Lend them your ears: Podcasts gain fans in Arab world

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Ramsey Tesdell, co-founder of Sowt (Supplied photo)
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Podcast crews from Mstdfr. (Supplied photo)
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Kerning Cultures (Supplied photo)
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Ramsey Tesdell, co-founder of Sowt (Supplied photo)
Updated 10 August 2018
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Lend them your ears: Podcasts gain fans in Arab world

  • One of the biggest names in Arabic-language podcasting is Jordan-based Sowt
  • "The Mstdfr Show", the flagship of Mstdfr network, is one of the most popular podcast in Saudi Arabia

LONDON: Digital media is big business in the Arab world. Per-capita, the region has one of the highest viewing figures in the world for mobile video, and smartphone use is nearly universal. But one format that has found success in other markets appears to be lagging behind in the Middle East: the humble podcast.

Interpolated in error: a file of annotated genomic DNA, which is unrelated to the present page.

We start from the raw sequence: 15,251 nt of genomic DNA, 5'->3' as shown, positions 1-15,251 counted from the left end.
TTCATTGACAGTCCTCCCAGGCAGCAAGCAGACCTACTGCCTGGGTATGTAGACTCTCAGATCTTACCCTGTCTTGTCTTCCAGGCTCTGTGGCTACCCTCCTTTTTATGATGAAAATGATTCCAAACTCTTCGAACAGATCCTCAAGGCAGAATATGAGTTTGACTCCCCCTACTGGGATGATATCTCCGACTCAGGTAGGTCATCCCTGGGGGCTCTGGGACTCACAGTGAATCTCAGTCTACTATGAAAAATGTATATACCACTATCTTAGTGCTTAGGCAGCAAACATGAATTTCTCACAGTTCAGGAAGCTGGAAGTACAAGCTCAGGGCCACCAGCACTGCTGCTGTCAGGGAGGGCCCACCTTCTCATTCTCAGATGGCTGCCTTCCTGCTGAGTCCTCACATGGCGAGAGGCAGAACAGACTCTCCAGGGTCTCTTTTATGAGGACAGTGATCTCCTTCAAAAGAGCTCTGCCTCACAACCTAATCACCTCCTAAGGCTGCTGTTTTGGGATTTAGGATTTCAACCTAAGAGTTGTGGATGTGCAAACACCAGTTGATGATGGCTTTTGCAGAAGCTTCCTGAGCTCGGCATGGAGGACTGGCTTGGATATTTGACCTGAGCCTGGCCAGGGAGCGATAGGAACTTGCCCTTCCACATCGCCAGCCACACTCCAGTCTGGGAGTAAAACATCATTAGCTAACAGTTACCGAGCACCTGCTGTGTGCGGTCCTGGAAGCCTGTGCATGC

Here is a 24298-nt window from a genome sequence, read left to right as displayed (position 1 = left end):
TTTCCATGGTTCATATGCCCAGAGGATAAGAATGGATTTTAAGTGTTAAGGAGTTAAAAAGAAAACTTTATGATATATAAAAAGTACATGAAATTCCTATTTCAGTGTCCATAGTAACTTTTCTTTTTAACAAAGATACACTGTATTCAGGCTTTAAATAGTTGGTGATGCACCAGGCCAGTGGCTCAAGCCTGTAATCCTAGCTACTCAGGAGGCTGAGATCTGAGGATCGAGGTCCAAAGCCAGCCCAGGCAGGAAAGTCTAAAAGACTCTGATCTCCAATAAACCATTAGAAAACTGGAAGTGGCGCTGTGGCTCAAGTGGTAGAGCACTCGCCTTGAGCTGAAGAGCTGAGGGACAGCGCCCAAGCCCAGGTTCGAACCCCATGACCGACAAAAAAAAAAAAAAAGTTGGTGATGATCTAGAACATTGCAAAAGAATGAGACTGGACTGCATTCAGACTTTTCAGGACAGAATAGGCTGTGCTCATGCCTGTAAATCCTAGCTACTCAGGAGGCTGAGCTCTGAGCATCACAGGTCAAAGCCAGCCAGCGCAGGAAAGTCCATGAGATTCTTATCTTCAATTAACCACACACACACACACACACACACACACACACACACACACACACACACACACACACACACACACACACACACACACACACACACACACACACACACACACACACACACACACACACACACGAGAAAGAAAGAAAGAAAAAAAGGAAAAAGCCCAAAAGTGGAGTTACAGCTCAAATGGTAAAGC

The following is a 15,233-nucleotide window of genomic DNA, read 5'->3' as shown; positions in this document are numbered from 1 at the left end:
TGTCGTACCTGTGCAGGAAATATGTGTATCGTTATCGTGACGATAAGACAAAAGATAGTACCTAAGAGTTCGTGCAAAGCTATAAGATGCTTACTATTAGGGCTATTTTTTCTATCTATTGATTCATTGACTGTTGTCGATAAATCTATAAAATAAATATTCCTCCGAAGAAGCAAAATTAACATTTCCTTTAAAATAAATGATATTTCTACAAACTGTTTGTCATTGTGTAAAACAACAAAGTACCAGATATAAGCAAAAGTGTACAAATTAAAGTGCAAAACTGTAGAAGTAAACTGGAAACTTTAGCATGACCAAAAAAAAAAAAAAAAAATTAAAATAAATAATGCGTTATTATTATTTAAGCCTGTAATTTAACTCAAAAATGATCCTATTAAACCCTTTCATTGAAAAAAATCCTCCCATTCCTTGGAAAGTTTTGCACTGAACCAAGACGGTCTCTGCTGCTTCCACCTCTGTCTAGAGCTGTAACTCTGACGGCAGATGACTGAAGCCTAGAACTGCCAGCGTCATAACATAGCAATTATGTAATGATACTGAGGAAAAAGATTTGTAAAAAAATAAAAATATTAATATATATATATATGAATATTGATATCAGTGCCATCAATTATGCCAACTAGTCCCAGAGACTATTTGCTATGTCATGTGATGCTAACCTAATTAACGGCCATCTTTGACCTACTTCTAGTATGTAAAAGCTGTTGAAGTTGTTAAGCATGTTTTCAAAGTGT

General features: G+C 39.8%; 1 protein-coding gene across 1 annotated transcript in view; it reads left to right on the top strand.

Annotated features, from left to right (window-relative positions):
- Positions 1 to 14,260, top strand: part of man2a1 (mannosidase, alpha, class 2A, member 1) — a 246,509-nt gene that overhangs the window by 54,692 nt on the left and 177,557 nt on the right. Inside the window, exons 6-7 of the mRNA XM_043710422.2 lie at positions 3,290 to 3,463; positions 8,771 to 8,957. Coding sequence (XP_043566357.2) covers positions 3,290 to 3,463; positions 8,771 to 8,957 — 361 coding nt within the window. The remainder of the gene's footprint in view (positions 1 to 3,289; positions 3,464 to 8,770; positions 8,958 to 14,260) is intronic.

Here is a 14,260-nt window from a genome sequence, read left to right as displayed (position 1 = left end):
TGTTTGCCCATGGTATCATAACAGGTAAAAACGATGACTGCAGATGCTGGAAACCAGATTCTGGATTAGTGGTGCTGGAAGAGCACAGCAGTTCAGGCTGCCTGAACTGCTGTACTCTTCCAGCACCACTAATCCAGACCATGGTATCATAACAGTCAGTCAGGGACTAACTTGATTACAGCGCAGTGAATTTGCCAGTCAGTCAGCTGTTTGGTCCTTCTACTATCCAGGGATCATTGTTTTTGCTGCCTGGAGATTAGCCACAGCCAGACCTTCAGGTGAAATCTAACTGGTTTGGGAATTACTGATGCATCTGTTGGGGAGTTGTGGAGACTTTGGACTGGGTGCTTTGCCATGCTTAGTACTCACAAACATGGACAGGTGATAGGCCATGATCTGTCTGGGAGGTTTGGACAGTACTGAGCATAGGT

Globally, in recent years, podcasts have emerged from their niche status and found wider audiences. They’re particularly popular with younger listeners and especially well-suited to deep dives into topics that that just don’t get attention in traditional radio formats. But adoption rates vary wildly across the world. A Reuters Institute report this year illustrated this gap, with 58 percent of respondents in South Korea saying they’d listened to a podcast in the last month, compared with 18 percent in the UK.

The popularity of podcasts in the Arab world is hard to gauge, as few formal studies have been commissioned. The landscape appears to still be in its pre-industrial phase, relying on a handful of passionate and driven creators across the region to keep moving forward. 

However, a trend is taking root in the Middle East that echoes one of the ways podcasts elsewhere have been able to thrive: networks. 

One of the biggest names in Arabic-language podcasting is Jordan-based Sowt. “We specialize in narrative-driven audio, rather than interview-based shows. A lot of people in the region do interviews, which are easier to produce.” says co-founder Ramsey Tesdell. “Narrative-driven content is really taking off. It’s more engaging, you can tell different stories in a way that really speaks to people. There’s more of a plot and character. There’s an antagonist. Pinnacle point, climax. It works better for an on-demand audience.” 

Tesdell suggests the reason podcasts aren’t yet getting larger numbers in the region is because the Arabic-language offering isn’t there  — a familiar complaint about all digital media in the Arab world; entrepreneurs in the sector are seemingly more comfortable with focusing on English-language content, despite indications that the appetite for Arabic content is huge.